Film Review: To Woo A Big Factory, Tiny Village Plots 'The Grand Seduction'
When independent films feature a small town and a huge corporation at their core, they are usually depicted as foes like David and Goliath – the good and the average against the lumbering giant.
Local Hero from 1983 comes to mind, as does Promised Land, the recent movie about fracking in the Midwest. The Grand Seduction, however, reverses that formula, proving that the battle lines aren’t always drawn that cleanly.
Brendan Gleeson gives another delightful, full-bodied performance as Murray, a sturdy man who’s down on his luck in a humble, harbor village called Tickle Head in picturesque Newfoundland, Canada. His wife has taken a job in a distant city due to Tickle Head’s dearth of any work of substance for him and most of his male friends, forced now to live on the dole. When he and his cronies hear that a petrochemical repurposing factory is scouting locations for a new plant, the plot thickens and gels: they must do what it takes to get it there.
The company has a list of criteria, though, that the town can’t yet promise, so the residents unify around concocting ways to make it appear it’s up to the challenge. Are there enough people in the town to justify the development? Not really, but the residents choreograph an optical illusion that it does. And when they’re told they must have a full-time doctor, they set out to woo Paul, a handsome young practitioner (Taylor Kitsch) who has, so far, only committed to Tickle Head for a short stay.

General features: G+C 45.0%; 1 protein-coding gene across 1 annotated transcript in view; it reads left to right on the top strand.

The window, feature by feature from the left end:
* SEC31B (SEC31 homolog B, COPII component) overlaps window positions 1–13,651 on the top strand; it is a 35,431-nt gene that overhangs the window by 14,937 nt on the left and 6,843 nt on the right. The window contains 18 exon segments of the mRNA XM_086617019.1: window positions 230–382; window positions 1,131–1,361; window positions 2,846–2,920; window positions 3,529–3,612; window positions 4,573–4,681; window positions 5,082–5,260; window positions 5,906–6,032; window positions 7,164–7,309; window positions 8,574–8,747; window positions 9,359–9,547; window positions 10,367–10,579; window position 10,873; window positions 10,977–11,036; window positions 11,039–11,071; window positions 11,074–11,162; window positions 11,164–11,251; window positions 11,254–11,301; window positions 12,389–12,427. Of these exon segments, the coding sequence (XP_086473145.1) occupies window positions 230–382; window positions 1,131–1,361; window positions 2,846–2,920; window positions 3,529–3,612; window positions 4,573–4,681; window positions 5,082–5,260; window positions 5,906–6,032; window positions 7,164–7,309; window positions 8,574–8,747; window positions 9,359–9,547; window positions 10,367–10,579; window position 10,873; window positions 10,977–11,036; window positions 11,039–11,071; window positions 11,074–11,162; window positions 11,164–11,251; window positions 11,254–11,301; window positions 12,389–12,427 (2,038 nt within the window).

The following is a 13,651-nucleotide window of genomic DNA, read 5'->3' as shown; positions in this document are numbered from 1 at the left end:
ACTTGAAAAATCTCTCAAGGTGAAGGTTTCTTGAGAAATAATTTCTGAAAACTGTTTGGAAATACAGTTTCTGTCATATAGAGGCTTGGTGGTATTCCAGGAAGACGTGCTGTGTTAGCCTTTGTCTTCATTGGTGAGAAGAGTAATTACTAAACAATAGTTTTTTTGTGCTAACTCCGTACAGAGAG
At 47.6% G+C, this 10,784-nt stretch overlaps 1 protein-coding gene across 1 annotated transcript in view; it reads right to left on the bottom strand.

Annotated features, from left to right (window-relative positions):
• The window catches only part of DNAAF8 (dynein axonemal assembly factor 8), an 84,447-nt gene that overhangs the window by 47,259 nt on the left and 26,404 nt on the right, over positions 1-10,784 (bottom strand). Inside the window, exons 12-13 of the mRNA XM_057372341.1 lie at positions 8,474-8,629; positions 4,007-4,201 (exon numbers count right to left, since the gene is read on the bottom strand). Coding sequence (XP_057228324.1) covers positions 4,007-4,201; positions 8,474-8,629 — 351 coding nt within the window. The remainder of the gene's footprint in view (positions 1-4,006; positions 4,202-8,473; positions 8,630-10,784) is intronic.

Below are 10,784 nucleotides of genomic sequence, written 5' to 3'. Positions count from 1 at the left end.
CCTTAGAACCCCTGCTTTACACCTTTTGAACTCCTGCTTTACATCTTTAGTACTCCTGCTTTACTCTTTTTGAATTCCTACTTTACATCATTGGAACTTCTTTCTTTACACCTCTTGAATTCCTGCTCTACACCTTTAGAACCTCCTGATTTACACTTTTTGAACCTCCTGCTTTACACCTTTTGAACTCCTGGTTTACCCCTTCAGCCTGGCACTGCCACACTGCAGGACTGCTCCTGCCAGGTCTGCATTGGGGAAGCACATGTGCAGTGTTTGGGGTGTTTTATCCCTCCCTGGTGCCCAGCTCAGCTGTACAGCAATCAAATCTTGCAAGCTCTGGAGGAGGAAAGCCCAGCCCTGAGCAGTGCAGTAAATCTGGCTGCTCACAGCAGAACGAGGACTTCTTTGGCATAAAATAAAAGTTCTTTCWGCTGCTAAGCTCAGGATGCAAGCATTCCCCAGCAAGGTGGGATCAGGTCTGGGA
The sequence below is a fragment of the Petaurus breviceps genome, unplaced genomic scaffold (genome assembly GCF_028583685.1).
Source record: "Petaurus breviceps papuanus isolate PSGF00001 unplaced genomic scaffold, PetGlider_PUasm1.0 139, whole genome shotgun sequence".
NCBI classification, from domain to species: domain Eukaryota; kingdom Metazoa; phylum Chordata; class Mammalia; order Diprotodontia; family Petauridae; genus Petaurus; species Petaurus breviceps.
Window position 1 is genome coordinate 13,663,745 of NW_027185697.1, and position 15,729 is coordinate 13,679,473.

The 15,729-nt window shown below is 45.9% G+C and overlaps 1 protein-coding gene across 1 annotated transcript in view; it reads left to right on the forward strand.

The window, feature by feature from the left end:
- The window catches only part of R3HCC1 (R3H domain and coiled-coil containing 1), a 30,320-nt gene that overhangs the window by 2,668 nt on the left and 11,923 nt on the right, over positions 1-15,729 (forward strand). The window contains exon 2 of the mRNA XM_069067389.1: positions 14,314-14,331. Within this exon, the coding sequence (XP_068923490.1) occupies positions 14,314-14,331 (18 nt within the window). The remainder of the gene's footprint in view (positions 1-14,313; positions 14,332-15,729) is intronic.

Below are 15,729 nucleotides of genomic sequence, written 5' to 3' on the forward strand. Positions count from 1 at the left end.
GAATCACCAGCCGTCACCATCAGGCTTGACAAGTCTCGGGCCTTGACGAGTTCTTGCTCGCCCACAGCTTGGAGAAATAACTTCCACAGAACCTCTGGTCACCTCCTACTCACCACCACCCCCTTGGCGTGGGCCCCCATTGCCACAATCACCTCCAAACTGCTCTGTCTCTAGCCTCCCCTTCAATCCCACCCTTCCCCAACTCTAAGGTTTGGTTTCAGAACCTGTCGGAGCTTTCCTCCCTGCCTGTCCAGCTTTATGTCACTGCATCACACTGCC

While playing out a bit episodically, the episodes are nonetheless amusing and delivered with gusto, in Gleeson’s case, and vulnerability, in Kitsch’s. There’s a father-son issue bouncing back and forth between the two that never rings false even though Murray (Gleeson) has falsified his back story. What inevitably makes the movie memorable is its lovely location, painted with crisp cinematography, and a hearty, well-etched group of characters one recognizes and sincerely roots for.
The Grand Seduction| Dir. Don McKellar | 113 minutes | Playing at Glenwood Arts Theater, 9575 Metcalf, Overland Park, Kan. 913-642-4404.